Chapter Four - Outcome Performance > Outcome Two: Navy Capabilities > page 2 of 12
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Outcome Two: Navy Capabilities

Mitigation of key risks


The Navy's full-time workforce fell from 13,459 in 2003-04 to 13,102 during 2004-05 as a result of increased separations and reduced recruiting achievement1. Navy recruited 1,237 new members in 2004-05, 277 less than in 2003-04. Significant recruiting shortfalls in technical trades outweighed improvements with pilots, seaman officers and combat system operators. Under-achievement in technical trade categories is a reflection of the competition between Defence and other organisations for this diminishing labour force. Of particular concern are electronics technicians, doctors, and marine and electrical engineering officers.

Overall separation rates increased during the year to 12.3 per cent. While the officer separation of 8.6 per cent is consistent with the five-year average, the sailor separation rate is now 13.4 per cent, above the five-year average of 11.85 per cent.

Recognising the critical importance of recruiting and retaining high quality people to meet future objectives, the Navy has introduced the 'Sea Change' program encompassing a wide range of personnel management initiatives aimed at improving personnel conditions of employment and retention. Specific initiatives include:

  • Five-year career plans for every sailor. An agreed plan between the sailor and their career manager that identifies realistic career progression milestones, geographic location, sea/shore commitments, education aspirations and desired career goals.
  • Improved access to career and posting management will occur via the decentralisation of career management functions and the provision of local career advice face-to-face and online. Local career management centres have been established at fleet bases in Western Australia and the Northern Territory, with Queensland and New South Wales to follow in 2006.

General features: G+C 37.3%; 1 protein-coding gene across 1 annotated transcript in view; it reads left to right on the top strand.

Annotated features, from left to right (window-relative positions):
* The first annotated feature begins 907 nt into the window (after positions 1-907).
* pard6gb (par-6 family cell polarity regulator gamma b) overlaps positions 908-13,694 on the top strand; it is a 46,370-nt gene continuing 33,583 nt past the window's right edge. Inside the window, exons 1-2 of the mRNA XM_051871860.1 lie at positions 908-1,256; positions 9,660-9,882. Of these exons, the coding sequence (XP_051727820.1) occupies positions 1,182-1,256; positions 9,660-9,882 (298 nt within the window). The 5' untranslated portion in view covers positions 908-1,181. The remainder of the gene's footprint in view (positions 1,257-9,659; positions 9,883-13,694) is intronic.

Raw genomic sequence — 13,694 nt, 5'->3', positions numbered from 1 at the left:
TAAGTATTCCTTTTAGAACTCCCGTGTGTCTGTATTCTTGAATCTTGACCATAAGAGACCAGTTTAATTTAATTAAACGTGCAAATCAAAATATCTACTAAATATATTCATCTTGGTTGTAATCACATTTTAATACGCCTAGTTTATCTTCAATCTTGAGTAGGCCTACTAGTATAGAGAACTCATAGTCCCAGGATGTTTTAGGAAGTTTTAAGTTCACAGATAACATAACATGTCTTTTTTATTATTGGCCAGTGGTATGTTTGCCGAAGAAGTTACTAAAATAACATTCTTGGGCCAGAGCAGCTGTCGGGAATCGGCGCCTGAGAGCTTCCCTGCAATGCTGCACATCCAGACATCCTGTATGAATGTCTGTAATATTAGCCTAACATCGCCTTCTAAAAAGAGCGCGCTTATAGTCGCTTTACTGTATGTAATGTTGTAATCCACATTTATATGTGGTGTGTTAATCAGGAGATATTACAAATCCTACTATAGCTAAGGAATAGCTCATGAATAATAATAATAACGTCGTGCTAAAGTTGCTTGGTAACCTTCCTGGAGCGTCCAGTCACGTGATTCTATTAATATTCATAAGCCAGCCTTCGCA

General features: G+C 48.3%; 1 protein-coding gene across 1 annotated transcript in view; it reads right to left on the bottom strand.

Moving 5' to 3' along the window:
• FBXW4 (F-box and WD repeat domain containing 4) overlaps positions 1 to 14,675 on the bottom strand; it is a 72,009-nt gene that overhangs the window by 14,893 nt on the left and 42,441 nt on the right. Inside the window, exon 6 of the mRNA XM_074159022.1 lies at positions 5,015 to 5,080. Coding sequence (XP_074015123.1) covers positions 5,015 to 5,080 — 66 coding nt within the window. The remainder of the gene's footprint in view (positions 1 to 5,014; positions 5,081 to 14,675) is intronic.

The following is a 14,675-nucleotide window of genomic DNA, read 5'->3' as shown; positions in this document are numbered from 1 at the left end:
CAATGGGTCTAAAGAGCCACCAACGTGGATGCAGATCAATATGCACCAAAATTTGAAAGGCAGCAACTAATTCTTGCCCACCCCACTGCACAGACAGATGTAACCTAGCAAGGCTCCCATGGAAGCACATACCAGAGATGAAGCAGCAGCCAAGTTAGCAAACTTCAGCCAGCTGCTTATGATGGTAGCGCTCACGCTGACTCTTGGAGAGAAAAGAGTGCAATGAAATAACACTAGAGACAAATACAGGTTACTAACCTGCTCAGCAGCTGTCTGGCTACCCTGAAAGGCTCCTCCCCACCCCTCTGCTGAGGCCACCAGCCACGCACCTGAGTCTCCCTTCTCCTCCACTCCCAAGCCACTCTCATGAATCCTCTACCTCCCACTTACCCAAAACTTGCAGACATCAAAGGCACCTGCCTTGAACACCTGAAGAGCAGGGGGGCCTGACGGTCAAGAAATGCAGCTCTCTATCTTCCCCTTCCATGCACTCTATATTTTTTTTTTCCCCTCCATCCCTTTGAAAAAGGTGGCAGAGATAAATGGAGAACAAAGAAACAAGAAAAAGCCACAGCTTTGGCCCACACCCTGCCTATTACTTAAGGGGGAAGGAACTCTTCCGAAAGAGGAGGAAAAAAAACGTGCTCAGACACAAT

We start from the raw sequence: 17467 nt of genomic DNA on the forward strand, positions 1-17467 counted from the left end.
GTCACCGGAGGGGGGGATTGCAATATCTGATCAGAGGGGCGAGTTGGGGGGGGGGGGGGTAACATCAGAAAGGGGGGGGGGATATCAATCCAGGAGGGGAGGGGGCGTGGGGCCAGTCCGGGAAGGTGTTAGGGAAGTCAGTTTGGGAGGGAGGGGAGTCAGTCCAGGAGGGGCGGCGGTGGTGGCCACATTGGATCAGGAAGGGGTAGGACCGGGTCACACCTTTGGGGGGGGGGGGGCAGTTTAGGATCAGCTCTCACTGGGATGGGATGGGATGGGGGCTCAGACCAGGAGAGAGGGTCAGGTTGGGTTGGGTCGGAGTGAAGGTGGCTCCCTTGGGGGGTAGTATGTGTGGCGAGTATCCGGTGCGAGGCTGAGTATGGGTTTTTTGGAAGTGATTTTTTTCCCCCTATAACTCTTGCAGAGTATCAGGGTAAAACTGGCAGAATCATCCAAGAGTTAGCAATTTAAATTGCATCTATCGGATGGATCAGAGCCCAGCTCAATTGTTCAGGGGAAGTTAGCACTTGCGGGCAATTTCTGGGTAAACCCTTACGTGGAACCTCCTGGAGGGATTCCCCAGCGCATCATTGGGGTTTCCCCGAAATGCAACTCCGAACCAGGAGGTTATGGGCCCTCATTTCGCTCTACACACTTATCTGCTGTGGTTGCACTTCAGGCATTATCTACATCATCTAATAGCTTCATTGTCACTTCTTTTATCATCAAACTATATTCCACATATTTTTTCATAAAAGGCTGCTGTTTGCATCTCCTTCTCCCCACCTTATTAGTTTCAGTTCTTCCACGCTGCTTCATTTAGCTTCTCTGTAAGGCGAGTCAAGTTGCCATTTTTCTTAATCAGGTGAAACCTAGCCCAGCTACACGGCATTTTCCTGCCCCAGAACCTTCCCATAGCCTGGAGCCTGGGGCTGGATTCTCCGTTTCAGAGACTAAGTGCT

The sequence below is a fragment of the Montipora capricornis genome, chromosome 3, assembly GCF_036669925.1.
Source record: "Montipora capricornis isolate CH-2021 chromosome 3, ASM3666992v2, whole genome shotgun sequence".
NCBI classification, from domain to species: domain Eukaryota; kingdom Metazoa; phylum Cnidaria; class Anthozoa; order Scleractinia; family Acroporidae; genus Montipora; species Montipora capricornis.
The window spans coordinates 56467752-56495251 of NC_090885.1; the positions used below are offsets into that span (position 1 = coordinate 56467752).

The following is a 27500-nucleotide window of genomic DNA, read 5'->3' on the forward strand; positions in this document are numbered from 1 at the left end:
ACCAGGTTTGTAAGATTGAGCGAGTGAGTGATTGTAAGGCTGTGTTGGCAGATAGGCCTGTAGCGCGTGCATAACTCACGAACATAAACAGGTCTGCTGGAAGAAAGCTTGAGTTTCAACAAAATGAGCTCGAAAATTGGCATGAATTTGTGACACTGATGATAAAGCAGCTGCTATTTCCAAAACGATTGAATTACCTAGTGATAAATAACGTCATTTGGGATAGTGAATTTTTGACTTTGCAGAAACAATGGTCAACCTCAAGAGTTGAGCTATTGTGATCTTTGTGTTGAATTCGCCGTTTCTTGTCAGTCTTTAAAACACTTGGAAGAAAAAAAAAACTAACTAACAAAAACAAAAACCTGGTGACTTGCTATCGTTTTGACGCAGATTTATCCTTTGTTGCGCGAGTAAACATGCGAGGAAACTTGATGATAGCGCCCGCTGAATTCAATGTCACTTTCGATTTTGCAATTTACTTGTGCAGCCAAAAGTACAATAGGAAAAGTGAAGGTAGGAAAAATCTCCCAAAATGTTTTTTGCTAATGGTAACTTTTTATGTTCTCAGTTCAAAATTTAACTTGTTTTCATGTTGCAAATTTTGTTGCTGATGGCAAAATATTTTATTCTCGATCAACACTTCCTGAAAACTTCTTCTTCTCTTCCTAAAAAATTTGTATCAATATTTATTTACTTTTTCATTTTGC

• Alternative crewing arrangements in major fleet units to improve personnel management. These arrangements are aimed at improving our capacity to better meet the modern day lifestyle needs of the individual sailor, including improvement to home-life stability, the ability to get respite and the ability to undertake required training. The multiple crewing concept, currently used on the Leeuwin-class hydrographic ships, will be implemented on all the new Armidale-class patrol boats and a flexi-crewing trial has commenced on two Anzac-class frigates.

Initiatives put in place during 2003-04 to target workforce segments experiencing recruitment difficulties were refined during 2004-05 and continue. These include:

  • The critical category management program, which places particular emphasis on recruitment, training and retention of sailors and officers in critical categories.
  • A rolling program of officer and sailor category reviews using a human resource decision support system which allows comparable estimates of compensation packages that might be used to improve retention.
  • Improved data analysis of the pilot and observer training pipeline. The result is a more rapid identification of likely training choke points and solutions in this resource intensive activity.
  • Trainee throughput, training content and delivery methods are progressively being reviewed resulting in a significant decline in training failure rates in most categories during 2004-05.

  1. The Navy's workforce data represents actual total paid strength, including Reservists undertaking continuous full-time service. This is a different measure to that used in Chapter Three - People. [ back ]


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